My body hurts. All over. Oh, it’s not a debilitating pain, and I’m not sick or injured. No, this is perfectly normal. You see, I joined a gym. And gaining strength comes with a nice side order of pain. So it’s good.
This story goes pretty far back, way back to when I traded working with my body for working with my brain. Even though I was young, the responsiveness and strength of my body, which I’d come to take for granted, had begun to fade. I tried to fight it. I tried exercise, even bought a weight set, but I didn’t have the self-discipline to make it work. Then, a new gym was opening right up the street and they sent around some promotional material. I went in to check it out. I remember being floored by the price tag, but ended up giving in to their hard-sell tactics. One aspect seemed to make sense: the significant cost would push me to work at it, rather than waste it. And it worked.
After about six months my wife joined me – another chunk of change every month – but work at it we did. We gained strength, our bodies changed, we stopped getting colds and stuff, and a whole host of other benefits. Three or four days a week, maybe three or more hours per session, had become our routine. Yeah, there was pain then, too, but we grew accustomed to it, even learned to enjoy it. We did this for years, moving to a better gym when the first one folded.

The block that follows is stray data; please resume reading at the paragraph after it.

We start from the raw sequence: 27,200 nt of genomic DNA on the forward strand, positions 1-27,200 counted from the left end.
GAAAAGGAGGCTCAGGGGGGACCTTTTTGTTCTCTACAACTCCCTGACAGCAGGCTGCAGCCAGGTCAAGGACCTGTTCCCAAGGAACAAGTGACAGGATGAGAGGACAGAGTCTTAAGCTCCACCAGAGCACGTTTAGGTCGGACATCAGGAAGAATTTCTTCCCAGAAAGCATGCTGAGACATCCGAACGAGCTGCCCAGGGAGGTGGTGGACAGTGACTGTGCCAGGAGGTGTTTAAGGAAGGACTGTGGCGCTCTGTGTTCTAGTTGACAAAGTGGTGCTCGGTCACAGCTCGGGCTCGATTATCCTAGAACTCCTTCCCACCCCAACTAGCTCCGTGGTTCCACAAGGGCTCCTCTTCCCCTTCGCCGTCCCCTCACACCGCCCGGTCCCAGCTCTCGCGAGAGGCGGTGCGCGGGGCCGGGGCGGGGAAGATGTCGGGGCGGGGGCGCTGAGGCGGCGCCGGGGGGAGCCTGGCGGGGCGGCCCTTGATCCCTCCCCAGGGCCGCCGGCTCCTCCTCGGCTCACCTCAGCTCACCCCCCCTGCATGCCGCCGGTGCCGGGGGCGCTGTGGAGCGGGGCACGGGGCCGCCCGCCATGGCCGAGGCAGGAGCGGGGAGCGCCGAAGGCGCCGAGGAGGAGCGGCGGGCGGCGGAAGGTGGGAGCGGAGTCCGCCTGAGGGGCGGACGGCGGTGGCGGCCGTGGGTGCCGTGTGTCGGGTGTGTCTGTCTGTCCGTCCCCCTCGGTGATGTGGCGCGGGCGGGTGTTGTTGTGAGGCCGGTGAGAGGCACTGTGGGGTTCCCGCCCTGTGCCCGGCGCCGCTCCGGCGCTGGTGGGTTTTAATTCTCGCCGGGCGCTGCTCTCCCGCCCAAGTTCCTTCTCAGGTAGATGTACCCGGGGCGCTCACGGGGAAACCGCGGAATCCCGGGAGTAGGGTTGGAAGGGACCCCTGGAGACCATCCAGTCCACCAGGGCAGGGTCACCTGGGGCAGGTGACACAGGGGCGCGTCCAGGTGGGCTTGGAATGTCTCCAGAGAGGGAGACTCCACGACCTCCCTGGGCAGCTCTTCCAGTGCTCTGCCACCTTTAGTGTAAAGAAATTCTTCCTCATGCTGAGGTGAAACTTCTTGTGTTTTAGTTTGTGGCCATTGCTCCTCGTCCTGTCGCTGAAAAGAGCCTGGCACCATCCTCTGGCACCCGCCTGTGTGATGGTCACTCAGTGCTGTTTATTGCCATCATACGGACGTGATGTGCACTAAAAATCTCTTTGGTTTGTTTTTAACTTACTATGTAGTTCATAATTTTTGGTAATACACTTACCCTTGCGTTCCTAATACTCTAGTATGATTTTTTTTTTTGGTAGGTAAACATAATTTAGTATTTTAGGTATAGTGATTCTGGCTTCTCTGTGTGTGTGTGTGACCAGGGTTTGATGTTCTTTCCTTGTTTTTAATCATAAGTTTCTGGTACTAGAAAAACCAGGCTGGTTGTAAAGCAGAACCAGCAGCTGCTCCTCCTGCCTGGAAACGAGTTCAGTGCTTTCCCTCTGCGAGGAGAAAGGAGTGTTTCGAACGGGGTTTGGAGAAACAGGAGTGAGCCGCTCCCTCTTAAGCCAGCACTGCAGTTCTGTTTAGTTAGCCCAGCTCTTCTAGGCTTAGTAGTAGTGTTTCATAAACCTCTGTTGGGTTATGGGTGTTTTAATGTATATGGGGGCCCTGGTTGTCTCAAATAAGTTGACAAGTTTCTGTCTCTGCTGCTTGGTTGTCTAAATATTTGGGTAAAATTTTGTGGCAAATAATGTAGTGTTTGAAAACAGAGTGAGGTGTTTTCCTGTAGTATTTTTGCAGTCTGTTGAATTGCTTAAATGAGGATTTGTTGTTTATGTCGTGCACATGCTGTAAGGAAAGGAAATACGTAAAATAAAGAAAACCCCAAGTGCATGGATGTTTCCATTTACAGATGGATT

When Pam was pregnant with Damian she continued to lift – with her doctor’s blessing. “Your body will tell you when to stop,” he said. She continued with the machines and free weights until about two weeks before giving birth. Pretty incredible. (It’s worth noting that she was home from the hospital in less than 24 hours, too – a tribute to the amazing shape she was in.)
With a newborn in the house life was very, very different. Time – for *anything* – was immediately in seriously short supply. Did I mention the sleep deprivation? We tried to keep fitting the workouts in, but it just wasn’t happening. After some months of membership dues essentially thrown away we cut it loose.
In the years that followed I’ve made quite the number of starts at getting strong again. Despite the weights, leg machines and a top ‘o the line StairMaster climber, it simply hasn’t become habit.
So now, more than a decade and a half later, it’s time for a fresh start. I’m please to report getting past the extremely frustrating feeling of being unable to do even ten percent of what was once easy and routine. The every-other-day ritual is becoming normal, and feels damned good. Stuff hurts.
But it’s a good kind of hurt.